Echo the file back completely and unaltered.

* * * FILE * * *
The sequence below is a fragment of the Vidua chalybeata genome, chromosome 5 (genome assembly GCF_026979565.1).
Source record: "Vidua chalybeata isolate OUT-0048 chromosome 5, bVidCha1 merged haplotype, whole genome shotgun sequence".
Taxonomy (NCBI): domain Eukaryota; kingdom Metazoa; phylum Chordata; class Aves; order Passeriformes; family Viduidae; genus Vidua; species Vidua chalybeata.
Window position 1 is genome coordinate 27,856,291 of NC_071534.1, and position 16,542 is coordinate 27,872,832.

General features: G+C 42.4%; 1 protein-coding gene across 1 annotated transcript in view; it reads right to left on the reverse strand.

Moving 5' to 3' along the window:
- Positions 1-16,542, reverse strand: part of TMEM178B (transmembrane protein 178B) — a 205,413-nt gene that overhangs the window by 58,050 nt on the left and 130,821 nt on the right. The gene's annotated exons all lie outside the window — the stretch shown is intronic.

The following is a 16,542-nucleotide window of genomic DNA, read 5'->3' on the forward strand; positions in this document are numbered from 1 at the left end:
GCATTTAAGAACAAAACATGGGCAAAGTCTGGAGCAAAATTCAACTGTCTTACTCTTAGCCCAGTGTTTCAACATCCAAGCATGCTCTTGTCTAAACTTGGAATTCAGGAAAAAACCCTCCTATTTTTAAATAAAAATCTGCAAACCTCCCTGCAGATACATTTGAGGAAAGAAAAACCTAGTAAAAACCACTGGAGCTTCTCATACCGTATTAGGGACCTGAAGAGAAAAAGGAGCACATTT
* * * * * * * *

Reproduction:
The sequence below is a fragment of the Vidua chalybeata genome, chromosome 5 (genome assembly GCF_026979565.1).
Source record: "Vidua chalybeata isolate OUT-0048 chromosome 5, bVidCha1 merged haplotype, whole genome shotgun sequence".
Taxonomy (NCBI): domain Eukaryota; kingdom Metazoa; phylum Chordata; class Aves; order Passeriformes; family Viduidae; genus Vidua; species Vidua chalybeata.
Window position 1 is genome coordinate 27,856,291 of NC_071534.1, and position 16,542 is coordinate 27,872,832.

General features: G+C 42.4%; 1 protein-coding gene across 1 annotated transcript in view; it reads right to left on the reverse strand.

Moving 5' to 3' along the window:
- Positions 1-16,542, reverse strand: part of TMEM178B (transmembrane protein 178B) — a 205,413-nt gene that overhangs the window by 58,050 nt on the left and 130,821 nt on the right. The gene's annotated exons all lie outside the window — the stretch shown is intronic.

The following is a 16,542-nucleotide window of genomic DNA, read 5'->3' on the forward strand; positions in this document are numbered from 1 at the left end:
GCATTTAAGAACAAAACATGGGCAAAGTCTGGAGCAAAATTCAACTGTCTTACTCTTAGCCCAGTGTTTCAACATCCAAGCATGCTCTTGTCTAAACTTGGAATTCAGGAAAAAACCCTCCTATTTTTAAATAAAAATCTGCAAACCTCCCTGCAGATACATTTGAGGAAAGAAAAACCTAGTAAAAACCACTGGAGCTTCTCATACCGTATTAGGGACCTGAAGAGAAAAAGGAGCACATTT